My good bloggy friend Jean has been insisting that I read this series for so long that it was bordering on absurd that I hadn’t taken her advice yet. I’m a dystopian YA novel junkie and most people who know me, know this.
Jean assured me that this would be the next series I just absolutely lost it over and she was so right. So now I need to share the love and insist that you read the books immediately. Like seriously, go away and don’t come back until you are done with book one, Cinder by Marissa Meyer. I’ll wait.
The premise is fairly simple: It’s a retelling of Cinderella where the poor step daughter turned maid that we know so well happens to be a cyborg in a sort of post-apocalyptictic post-Asian society called the Commonwealth. The people of the Commonwealth along with the rest of the world have one awesome thing going for them – world peace. Seriously, they finally made it happen. Their reward? A horrible plague with no cure. Also did I mention that Cinderella is a cyborg?
Parts of the story will feel familiar – Meyers strings back to the original tale often – but this is not the Cinderella that Disney or the Grimm brothers have told us about. The story is complex and complicated and hard to explain without giving major things away. The characters are deeply described and really do come alive as you are reading. This is one of those awesomely compelling stories that will have you ignoring the dishes, laundry, bills, children, pets, responsibility in its entirety until you finish. Luckily, it’s a fairly short book. I inhaled it in roughly three sittings and I don’t have a lot of time to read. It leaves on a cliff hanger that makes it obvious that more books will follow but still manages to give the story at hand a satisfying enough ending.
Book two is Scarlet. The first thing you are going to notice is that there is a new narrator. At first you will probably be a little miffed. Who the heck is this chick and where did Cinder go? There was, like, important stuff going on that needs clearing up. Also Scarlet is a super drama queen who is a little obsessed with her grandmother. But then you realize that, duh, Scarlet is Little Red Riding Hood. (or maybe you are a smarty pants and realized this immediately based off the cover – shut up).
Two things happen next: The first is that, no worries, Cinder has chapters of the book to narrate as well – and so does Prince Kai. And there are other fun new characters to meet as well. Namely, one Carswell Thorne. You’re going to love him. And let’s not forget, the big bad wolf. He’s there, too. And only occasionally big and bad. The plot thickens in book two as all sequels tend to do. Everything you understood in book one is now thrown off kilter as new rules are introduced and new stories.
The second thing that happens is that you notice there is a terrific amount of cross reference happening where you kind of sense things about to happen because you read fairy tales as a small child and then when everything comes full circle it’s super satisfying. You will feel like a genius a few times. Other times you will sob in despair and get angry ranty face about things. And occasionally you might think “Good gracious, you ladies are boy crazy. You do know you basically just met him, right? Teenagers are WEEEEIIIIRD.” And then you will realize how old you are and have an existential crisis about it.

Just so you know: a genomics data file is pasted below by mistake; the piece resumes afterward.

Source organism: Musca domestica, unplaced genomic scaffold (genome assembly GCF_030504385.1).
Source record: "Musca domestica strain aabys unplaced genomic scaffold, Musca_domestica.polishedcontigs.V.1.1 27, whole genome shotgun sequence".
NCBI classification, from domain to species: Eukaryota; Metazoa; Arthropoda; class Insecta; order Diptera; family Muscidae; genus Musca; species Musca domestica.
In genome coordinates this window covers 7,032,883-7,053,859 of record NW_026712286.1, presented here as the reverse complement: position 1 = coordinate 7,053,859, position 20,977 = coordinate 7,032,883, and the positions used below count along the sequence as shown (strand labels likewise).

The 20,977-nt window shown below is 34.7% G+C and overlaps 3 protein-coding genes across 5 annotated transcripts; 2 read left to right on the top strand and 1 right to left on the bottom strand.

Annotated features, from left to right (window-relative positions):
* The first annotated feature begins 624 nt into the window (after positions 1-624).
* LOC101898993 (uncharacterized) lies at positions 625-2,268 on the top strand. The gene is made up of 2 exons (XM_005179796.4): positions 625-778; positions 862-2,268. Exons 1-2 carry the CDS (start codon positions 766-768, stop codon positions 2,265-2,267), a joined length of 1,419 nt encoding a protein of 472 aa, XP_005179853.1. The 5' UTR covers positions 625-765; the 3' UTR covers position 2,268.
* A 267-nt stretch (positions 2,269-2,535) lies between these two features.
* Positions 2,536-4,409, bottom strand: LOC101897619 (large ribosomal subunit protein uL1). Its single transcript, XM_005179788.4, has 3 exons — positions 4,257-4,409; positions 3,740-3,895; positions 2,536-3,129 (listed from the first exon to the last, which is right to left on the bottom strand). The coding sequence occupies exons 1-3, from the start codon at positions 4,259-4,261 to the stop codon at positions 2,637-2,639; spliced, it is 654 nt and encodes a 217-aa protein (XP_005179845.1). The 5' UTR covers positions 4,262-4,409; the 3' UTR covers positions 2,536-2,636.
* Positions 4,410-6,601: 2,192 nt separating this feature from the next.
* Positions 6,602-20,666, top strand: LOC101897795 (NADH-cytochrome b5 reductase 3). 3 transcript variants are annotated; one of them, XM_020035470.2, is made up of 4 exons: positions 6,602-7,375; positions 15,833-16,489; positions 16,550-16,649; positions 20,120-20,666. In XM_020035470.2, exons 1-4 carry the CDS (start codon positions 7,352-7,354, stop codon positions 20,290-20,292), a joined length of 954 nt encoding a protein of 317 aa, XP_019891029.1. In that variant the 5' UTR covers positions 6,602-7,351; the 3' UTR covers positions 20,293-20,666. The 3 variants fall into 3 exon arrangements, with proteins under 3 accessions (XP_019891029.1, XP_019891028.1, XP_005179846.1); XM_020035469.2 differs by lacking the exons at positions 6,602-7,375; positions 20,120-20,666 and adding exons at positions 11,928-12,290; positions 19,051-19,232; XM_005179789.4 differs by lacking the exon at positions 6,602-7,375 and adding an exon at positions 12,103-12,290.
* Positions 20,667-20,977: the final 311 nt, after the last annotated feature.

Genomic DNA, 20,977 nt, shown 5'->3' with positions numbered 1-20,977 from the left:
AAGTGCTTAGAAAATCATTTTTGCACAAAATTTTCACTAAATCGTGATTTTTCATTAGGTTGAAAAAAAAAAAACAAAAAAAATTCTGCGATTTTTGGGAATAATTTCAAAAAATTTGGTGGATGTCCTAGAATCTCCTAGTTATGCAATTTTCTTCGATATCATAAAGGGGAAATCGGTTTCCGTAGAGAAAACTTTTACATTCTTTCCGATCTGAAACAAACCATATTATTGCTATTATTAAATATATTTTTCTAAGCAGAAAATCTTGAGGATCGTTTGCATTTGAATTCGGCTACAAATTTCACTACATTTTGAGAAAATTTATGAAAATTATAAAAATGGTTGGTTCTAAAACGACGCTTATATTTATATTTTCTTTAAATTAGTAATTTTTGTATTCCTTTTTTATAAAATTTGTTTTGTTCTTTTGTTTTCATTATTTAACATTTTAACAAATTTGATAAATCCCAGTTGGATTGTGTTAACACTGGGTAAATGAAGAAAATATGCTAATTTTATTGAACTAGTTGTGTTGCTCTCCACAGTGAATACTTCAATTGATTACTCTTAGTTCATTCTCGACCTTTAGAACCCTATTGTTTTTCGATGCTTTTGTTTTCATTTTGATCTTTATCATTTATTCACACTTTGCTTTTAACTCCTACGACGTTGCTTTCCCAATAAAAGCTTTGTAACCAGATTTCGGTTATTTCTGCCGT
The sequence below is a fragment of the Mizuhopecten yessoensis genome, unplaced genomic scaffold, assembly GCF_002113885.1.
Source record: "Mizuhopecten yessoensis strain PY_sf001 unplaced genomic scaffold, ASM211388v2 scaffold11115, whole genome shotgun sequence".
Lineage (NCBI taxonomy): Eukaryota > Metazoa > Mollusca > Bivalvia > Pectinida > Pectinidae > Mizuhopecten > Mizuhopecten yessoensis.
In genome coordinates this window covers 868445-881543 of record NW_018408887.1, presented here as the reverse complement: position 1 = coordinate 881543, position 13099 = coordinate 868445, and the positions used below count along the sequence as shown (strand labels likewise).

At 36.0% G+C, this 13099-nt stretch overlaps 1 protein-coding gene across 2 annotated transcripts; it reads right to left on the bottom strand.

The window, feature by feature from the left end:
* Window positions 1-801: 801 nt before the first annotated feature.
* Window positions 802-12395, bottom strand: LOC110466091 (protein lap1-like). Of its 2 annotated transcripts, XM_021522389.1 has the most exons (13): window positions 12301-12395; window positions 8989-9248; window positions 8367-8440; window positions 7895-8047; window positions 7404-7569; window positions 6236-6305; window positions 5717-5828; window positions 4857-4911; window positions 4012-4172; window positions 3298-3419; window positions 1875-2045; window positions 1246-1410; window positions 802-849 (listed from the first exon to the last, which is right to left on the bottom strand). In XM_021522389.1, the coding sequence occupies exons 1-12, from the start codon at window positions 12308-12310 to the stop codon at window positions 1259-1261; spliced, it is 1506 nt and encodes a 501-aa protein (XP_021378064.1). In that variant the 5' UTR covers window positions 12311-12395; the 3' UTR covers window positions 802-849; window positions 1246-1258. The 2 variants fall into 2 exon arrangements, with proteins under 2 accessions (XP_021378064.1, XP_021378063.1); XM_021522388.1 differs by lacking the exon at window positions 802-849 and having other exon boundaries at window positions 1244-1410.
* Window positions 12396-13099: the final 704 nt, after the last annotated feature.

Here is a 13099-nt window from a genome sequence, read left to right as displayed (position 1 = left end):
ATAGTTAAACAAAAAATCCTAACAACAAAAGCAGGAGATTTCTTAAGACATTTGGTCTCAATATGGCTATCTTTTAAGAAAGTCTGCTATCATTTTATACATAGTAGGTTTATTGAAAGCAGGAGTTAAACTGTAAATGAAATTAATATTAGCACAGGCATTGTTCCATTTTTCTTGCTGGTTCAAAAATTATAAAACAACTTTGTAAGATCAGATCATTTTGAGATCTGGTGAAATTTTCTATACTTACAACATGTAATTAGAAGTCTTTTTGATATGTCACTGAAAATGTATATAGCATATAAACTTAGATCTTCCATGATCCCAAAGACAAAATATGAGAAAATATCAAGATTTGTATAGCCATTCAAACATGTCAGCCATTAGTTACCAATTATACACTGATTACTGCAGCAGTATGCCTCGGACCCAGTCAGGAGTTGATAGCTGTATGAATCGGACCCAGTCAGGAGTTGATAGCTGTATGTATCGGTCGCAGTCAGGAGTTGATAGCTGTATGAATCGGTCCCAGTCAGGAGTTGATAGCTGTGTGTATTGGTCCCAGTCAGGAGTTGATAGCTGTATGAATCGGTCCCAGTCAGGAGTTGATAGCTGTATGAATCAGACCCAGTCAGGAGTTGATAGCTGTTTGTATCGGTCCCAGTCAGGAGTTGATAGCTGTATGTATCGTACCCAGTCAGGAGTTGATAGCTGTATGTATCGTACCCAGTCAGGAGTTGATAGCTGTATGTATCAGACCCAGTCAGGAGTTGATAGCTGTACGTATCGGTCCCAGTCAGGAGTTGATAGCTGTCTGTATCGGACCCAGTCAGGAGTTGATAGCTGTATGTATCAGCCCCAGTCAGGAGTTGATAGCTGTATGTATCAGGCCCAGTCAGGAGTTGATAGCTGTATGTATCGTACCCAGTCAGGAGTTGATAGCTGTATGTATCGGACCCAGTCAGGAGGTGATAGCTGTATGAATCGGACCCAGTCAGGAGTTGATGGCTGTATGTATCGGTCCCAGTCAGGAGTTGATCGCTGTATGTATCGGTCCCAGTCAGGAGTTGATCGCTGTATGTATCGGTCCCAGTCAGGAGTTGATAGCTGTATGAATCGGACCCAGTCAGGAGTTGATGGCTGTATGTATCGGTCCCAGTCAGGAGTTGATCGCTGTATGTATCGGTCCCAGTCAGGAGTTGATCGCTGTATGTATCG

Even though you honestly didn’t love book two quite as much as the original, you are still at the edge of your seat going “MORE MORE MORE!!!” when it’s over and have already downloaded and begun reading book three even though you still need to make dinner.
In book three we officially meet Cress who has technically appeared in the story already. Luckily we are now used to the shifting narrator deal so when she starts the book off it’s not surprising. Even better? You love this one immediately. She’s basically the best. Ever. After mere minutes you are a devoted bestie and rooting for Cress like there is no tomorrow.
The cast of characters continues to flesh out in book three and we even learn a little more about the big bad villians. Things are really ramping up now in the main story arc and the whole book feels like a climactic ending in some ways – but the smaller stories are still equally compelling and indulgent and thoroughly enjoyable.
Truth be told, book three might be the best in the series so far. Meyer has really come into her own and fleshed out an amazing story. You are going to find yourself thinking about this world she has created so often. You won’t be able to hear, see or think about the moon, wolves or fairy tales the same way ever again. By now you are officially bugging literally everyone you know about these books. Like “Thanks for the mail, mailman, by the way have you read Cinder by Marissa Meyer?” and “I’d like to order a small pepperoni pizza and a side of garlic bread and also you have to read The Lunar Chronicles immediately. Stop making my food and read the book!! We have much to discuss. Where is my pizza?”
Then something horrible happens. Book three ends when stuff is just getting seriously good and you find out that you have to wait until November 10th 2015 to read the next one, Winter. Seriously Marissa Meyer? Are you trying to destroy me? Savvy fans will note that there are several “bridge books” that we can fill the void with (Fairest, Glitches, The Queen’s Army, The Little Android and Carswell’s Guide to Being Lucky) whilst we tap our foot impatiently and twitch like the little book junkies we are in between each fix. A lot of these are available for free at Wattpad. Or check out Marissa’s website.
So let’s just make this official: Hello my name is Jennifer and I’m addicted to the Lunar Chronicles. It’s been three minutes and seventeen seconds since I last downloaded a book by Marissa Meyer…